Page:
Home Is Where The Art Is

If you are an artist, a lover of art then I hope that I can inspire you to do what you love.

Wednesday, 31 July 2013

PAW Draw.....ing To An End.

If you weren't aware then you need to know that it is Carnival Week in Swanage. This means normally sane people who go out at the weekends are going out every night. I have been doing just that. I am usually safely on holiday during the Carnival but this year it's going to be a week later. There are some really good events to get involved with. Enough of that, you can check it out for yourself.

We are now entering the final two days of the PAW Draw. It has been really well attended but sales have been a bit thin on the ground. I have to say I am surprised at this as the work is all so reasonable.
I thought people would not be able to resist a bargain. Apparently I was wrong.

If modern, contemporary abstract art is your bag then you are in for a treat. The new exhibition that starts on Saturday is Jan Dagley. I have been working with her to guide her through some of the nuances of printmaking so I am intrigued to see her outcomes. I have heard all about them but I am yet to see them.
If you are around on Saturday night then pop in and take a look.

Friday, 26 July 2013

iPad Drawings Of Dancers

Another busy week at the gallery with plenty of visitors and a few sales. I have included some of my drawings in this blog. The middle image I have sold a couple of times. It is getting excellent feedback from a really wide audience. I knew it would go down a storm as it such an eclectic mix of styles and subject matter. Really should come along and see it if you can. 
It is also carnival week so there are plenty of free activities for families to get involved with. If the weather behaves itself then it should be a good weekend.

Tuesday, 23 July 2013

I Am Hoping The Gallery Gets Measles!

Why am I hoping that? If it gets filled with red spots I will be very happy. This show allows you to buy brand new art for under £75. There are some really great drawings in this exhibition. It starts tonight at 6.00. Feel free to pop in and drink some wine and look at some original works of art.

I have been working my socks off as the turn around time between exhibitions is only one day. That is a lot of work for one person to do. Some how I seem to be managing it. I think the imminent holiday may be helping me to face the work mountain with a smile on my face.

It has been a billtastic month. I hate it when that happens. An absolutely huge pile of bills land on my doorstep. I wade through them and head straight for denial. I am just joking, I need to space things out more evenly.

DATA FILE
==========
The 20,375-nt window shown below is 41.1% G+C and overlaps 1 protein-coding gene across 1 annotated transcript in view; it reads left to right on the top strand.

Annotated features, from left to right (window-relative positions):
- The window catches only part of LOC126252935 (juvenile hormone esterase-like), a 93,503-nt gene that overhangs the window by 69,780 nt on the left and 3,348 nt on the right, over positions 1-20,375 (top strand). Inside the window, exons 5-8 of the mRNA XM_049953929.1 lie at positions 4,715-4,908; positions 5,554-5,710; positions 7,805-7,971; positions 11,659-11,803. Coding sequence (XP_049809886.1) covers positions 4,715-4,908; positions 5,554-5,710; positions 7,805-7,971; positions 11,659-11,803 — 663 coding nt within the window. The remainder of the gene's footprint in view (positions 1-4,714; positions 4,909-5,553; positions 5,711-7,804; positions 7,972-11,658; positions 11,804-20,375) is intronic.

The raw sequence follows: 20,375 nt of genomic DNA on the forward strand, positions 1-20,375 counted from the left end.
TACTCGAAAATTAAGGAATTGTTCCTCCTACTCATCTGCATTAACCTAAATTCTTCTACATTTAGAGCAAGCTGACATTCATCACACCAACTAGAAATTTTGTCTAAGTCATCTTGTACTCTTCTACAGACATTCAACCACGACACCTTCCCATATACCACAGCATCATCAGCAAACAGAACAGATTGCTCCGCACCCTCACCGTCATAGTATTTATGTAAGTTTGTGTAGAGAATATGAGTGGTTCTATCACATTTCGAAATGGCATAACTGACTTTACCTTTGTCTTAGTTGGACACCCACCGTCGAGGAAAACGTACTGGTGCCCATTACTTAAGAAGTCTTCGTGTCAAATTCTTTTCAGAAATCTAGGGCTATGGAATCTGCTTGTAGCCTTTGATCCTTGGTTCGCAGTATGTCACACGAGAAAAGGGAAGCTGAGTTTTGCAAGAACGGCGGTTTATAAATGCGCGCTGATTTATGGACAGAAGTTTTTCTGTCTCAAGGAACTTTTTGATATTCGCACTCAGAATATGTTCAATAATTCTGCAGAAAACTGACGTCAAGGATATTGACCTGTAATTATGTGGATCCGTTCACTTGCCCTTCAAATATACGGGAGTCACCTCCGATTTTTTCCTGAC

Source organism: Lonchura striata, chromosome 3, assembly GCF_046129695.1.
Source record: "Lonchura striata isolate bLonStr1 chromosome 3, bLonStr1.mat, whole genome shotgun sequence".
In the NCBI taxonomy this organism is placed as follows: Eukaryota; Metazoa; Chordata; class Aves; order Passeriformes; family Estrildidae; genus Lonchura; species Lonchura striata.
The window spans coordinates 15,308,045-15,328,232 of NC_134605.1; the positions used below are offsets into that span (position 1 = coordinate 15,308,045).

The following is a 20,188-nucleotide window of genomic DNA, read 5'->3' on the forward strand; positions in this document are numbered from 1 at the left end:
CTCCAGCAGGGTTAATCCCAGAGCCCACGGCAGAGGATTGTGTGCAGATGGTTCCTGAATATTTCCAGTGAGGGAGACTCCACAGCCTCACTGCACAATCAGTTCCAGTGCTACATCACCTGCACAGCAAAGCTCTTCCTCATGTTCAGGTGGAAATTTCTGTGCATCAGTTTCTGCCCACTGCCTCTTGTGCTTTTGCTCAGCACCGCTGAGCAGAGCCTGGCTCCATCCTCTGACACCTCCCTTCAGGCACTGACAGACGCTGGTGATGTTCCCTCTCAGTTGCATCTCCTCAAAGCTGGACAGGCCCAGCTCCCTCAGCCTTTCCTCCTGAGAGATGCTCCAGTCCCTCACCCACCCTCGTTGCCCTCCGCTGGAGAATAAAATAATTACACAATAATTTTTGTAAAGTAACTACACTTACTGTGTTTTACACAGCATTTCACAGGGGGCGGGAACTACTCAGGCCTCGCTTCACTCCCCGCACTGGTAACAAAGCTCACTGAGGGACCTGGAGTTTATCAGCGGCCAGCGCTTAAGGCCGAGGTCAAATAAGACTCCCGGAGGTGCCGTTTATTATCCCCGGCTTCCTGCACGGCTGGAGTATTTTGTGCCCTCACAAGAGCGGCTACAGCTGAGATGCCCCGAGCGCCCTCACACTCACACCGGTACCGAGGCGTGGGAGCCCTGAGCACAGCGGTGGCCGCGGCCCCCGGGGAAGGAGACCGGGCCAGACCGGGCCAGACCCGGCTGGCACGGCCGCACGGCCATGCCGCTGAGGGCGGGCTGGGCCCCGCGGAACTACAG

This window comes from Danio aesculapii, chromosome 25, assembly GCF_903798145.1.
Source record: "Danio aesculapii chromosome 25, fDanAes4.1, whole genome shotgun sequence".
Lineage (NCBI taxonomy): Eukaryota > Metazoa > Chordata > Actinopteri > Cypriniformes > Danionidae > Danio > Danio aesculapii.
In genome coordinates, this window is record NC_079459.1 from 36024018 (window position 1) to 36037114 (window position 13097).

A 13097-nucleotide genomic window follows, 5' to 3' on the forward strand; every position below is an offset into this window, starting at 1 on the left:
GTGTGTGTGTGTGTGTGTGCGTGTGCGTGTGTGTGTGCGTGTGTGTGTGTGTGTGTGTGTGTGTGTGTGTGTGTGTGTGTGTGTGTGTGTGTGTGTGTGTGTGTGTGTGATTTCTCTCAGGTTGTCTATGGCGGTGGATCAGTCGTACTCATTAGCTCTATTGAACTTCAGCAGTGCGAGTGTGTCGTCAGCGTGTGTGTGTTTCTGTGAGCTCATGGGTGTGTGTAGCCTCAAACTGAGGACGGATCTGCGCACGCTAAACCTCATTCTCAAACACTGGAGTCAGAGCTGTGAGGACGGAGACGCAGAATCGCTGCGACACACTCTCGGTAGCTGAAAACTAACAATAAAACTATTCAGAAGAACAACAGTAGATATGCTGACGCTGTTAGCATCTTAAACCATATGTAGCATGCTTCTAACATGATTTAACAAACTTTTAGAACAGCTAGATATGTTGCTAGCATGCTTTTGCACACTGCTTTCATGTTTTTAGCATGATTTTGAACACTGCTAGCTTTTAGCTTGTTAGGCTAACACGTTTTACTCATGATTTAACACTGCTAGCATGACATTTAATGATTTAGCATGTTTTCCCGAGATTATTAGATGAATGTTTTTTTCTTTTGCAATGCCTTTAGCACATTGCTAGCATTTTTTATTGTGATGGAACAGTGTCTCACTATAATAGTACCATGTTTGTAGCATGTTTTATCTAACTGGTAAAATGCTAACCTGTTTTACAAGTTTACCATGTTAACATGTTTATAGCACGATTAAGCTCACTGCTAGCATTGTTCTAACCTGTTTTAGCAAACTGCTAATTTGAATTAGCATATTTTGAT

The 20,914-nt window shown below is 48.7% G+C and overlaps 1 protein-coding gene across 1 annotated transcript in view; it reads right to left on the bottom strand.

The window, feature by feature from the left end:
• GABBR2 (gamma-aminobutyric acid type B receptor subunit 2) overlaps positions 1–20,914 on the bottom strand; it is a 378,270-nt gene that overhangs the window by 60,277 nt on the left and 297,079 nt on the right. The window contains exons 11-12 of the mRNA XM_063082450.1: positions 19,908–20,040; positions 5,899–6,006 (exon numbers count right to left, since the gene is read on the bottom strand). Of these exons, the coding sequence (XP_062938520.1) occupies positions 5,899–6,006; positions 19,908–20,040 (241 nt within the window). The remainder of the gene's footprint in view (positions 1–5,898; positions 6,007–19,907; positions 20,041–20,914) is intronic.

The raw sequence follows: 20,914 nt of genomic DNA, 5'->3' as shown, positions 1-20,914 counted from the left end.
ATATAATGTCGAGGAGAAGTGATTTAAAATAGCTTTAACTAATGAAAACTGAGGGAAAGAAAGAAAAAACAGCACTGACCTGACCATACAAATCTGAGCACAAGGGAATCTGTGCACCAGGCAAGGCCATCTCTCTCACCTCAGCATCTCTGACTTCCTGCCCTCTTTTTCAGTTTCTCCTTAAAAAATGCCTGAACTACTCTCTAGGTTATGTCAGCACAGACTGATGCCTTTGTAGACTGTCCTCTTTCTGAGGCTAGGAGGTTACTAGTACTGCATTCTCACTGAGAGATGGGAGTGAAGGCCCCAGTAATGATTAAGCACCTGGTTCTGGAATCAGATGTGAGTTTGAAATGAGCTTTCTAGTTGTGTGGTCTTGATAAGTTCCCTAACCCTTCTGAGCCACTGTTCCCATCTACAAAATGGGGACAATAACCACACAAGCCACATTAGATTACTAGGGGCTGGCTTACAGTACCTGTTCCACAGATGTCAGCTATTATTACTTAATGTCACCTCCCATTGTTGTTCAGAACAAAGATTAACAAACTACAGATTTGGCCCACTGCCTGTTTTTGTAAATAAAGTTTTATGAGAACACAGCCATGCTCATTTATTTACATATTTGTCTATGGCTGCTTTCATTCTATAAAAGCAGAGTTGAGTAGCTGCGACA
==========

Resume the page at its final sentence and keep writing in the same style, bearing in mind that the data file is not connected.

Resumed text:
I am going to tell you about the Summer of Art that we are having at the gallery over the coming months. I have got some cracking shows lined up. So straight on the heels of the PAW Draw I have Jan Dagley the sublime abstract artist who captures landscapes in her own unique way. Then I have Kim De Beer who captures dreamscapes in an ethereal and haunting style. Both definitely worth a look and maybe a purchase.

I have to let you know about Jan Dagleys 'Wall of Fame'. This will be an entire wall dedicated to purchases under £100. This is an ideal opportunity to grab yourself and original piece of art at a great price. This is to help fund all of her new projects, which I am assured there are many.

Well, I am only just ahead of schedule so I can't spend much longer writing my blog. I have things to do and lunch to eat etc.

Do come and see me at the gallery if you are over this way.

Friday, 19 July 2013

Last of The Milk Sniffers and Window Smudgers.

2nd Draft still needs work but nearly there.

I am sorry for my absence but in my defence I have been very busy. You can see the fruits of my labour, I have some serious tweaks to do as I do not have the layout quite right. But it gives you an idea of what it could look like.

It is that time of year where I become suspicious of milk and I am plagued by suntan lotion hands and faces on my windows. Why do I become suspicious of milk? It goes of quicker in the summer and I am guilty of being a fridge swigger. Admittedly there is only me drinking the milk at the gallery. A mouthful of sour milk is vile.

Jim Hunter's exhibition is drawing to an end and it has been a fantastic show. Plenty of visitors have come from far and wide to see it. Plenty of comments in the book about what a great show it is lets hope that we end it with a few more sales.

My advice is if you are planning to come to Swanage at the weekend get up nice and early otherwise you could queue for the ferry for ages. 

I am going to end with a few words of advice. We have now entered an extremely advanced technical age that has allowed us all to become proficient AMATEUR photographers. Liking taking pictures does not make you a photographer, it makes you someone who likes taking pictures. There is a difference. Pushing images through Photoshop filters to make them appear creative only works if the image is strong in the first place. Like any other profession, in order to call yourself it you must hone your skills. This does not happen over night, it takes commitment and dedication. Expect to take thousands of photographs to get a handful that are truly inspirational.